by Neha Srivastava
When I was seven, I found myself in dire need of a signature. After one too many arguments, Didi and I decided that any bets we made with each other needed to be laid down on paper. India Post inland letters, with their suitably official-looking seal, became the stationery of choice for all our most important paperwork, containing details of bets and promises made and broken. Didi, at the grand old age of eleven, already had her own stylish signature; I needed one as well. After much experimentation, I hit upon one that looked a bit like a star but was supposed to contain all the letters of my name, followed by an artistic scribble of my surname.
This signature stood me in good stead for a couple of years. I signed hoards of inland letters, many of which suspiciously disappeared. Didi, as the older sister, was keeper of the records. To this day she insists she never lost any of our legal documents; I maintain she conveniently misplaced all those she didn’t want found.
If the document in question was for something with far-reaching consequences (like having to do your sister’s chores for a whole month), we would ask Ma to be our witness and place her signature below ours. I noticed that Ma’s signature was just her initial and our surname written out in regular handwriting. How could a signature be so everyday, so mundane? What would she do if she became famous, I wanted to know. Would she sign autographs with this banal excuse for a signature?
She then showed me her true signature: the one she had created as a young girl. I was enchanted. It was creative, artistic, original. It had curlicues and flourishes. Why on earth had she let it go? It appeared this signature from her youth had contained her surname at birth, her maiden name. When Ma got married her surname got changed for her, and she felt she had lost the right to her own signature. She devised a new one, an unoriginal recreation that spelled out clearly her helplessness at the loss. It broke my heart.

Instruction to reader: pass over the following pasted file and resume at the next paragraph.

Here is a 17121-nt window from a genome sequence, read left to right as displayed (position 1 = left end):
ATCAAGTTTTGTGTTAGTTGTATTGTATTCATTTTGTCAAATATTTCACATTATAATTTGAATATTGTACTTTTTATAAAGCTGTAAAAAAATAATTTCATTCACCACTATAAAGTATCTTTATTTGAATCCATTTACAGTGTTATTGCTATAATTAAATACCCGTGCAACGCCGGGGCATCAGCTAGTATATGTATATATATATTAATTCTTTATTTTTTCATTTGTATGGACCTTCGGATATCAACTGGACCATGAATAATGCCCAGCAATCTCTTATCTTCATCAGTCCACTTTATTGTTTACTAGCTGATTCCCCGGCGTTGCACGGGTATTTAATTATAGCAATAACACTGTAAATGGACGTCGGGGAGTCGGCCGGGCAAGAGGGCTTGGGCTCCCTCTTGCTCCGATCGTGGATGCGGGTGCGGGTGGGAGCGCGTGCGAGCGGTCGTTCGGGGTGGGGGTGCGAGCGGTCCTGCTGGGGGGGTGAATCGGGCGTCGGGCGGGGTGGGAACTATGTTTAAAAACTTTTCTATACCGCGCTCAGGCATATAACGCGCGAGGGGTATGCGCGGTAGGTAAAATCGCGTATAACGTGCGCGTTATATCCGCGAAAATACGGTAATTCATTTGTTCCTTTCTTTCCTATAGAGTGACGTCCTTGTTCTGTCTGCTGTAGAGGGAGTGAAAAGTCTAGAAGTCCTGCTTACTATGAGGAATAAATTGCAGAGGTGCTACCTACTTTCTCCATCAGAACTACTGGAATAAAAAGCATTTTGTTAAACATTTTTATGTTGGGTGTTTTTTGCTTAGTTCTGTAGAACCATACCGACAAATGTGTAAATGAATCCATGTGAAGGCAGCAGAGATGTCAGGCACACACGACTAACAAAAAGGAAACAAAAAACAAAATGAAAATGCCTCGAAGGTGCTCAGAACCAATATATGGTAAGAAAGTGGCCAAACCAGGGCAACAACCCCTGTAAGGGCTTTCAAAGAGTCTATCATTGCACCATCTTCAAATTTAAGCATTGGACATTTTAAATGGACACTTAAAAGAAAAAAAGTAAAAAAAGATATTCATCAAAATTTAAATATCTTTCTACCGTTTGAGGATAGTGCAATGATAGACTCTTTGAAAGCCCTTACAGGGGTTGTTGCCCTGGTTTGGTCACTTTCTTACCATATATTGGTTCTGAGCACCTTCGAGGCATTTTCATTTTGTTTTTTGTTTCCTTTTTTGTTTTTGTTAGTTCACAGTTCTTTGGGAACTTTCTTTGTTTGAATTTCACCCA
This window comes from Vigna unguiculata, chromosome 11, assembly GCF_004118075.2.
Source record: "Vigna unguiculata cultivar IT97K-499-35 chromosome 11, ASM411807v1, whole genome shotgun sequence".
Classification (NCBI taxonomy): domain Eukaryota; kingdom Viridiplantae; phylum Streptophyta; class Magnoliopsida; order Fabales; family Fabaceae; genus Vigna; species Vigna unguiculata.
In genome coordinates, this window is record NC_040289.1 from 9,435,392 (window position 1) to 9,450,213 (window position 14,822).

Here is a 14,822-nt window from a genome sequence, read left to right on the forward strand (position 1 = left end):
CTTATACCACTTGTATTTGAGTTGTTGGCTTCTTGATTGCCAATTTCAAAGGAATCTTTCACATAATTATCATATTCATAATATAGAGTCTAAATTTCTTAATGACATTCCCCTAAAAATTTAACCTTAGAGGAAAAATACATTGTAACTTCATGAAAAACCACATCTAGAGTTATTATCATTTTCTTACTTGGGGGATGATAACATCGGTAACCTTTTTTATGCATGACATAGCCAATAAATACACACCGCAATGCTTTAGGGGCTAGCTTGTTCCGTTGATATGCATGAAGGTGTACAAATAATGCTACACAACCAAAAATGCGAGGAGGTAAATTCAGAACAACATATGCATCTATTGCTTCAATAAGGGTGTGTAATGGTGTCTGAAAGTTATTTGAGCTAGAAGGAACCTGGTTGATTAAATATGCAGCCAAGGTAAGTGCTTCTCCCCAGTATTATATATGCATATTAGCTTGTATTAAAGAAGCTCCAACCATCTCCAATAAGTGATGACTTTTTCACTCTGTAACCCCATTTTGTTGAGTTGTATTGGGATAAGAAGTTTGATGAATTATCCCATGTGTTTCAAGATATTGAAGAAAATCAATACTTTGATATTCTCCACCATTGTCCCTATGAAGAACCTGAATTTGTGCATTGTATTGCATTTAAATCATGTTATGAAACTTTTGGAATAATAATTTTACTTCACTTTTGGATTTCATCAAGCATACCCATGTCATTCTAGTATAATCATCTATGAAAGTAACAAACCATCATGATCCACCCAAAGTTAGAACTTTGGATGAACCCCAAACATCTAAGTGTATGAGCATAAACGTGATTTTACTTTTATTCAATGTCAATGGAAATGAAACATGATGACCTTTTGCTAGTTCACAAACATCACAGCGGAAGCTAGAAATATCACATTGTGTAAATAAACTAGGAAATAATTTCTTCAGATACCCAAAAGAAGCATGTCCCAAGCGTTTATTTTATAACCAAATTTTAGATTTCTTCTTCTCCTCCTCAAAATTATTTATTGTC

We talked and decided my signature would now be just my first name. Why the family name? Why identify ourselves as part of a group and therefore forever separate from others? The family names had never been ours anyway. Women down the ages had been chopped ruthlessly off family trees and grafted onto new ones. Teachers and aunts and uncles frowned at my new signature. People who didn’t sign a surname were suspect, of doubtful provenance. Cheerfully uncaring, I adorned all my examination forms, legal documents, and inland letters with the new signature, bolder and clearer, a symbol of identity.
When I got married, we decided we would both keep our original names. Our names were like old shoes: we had gotten used to them. If this caused more confusion than we liked, we would both change our surnames. We would be radicals, pioneers. We would boldly go where just a few couples had gone before. He favored outlandish superhero names; I preferred something simple but original. Before we could really get down to it, the world came knocking at our door.
My first legal proof of identity, the much awaited driving license, was handed over to me one hot May afternoon. I stood on the roadside, oblivious to the sweltering heat, holding a document that was supposed to prove my identity but had someone else’s name on it. The first name was mine, yes, but why was this followed by someone else’s surname? Although I had filled out my own name on the form, the powers that be had decided I needed another, reflected identity.
It was downhill after that for a while. It took me over a decade to claw my way back to an identity of my own. As for the driving license, I live to fight another day. Besides, I still have my signature.
Neha is a writer based in Hyderabad. Her work has been published in The Hindu, Rat’s Ass Review, The Violet Hour Review, among others.
Cover photo: Vinita Agrawal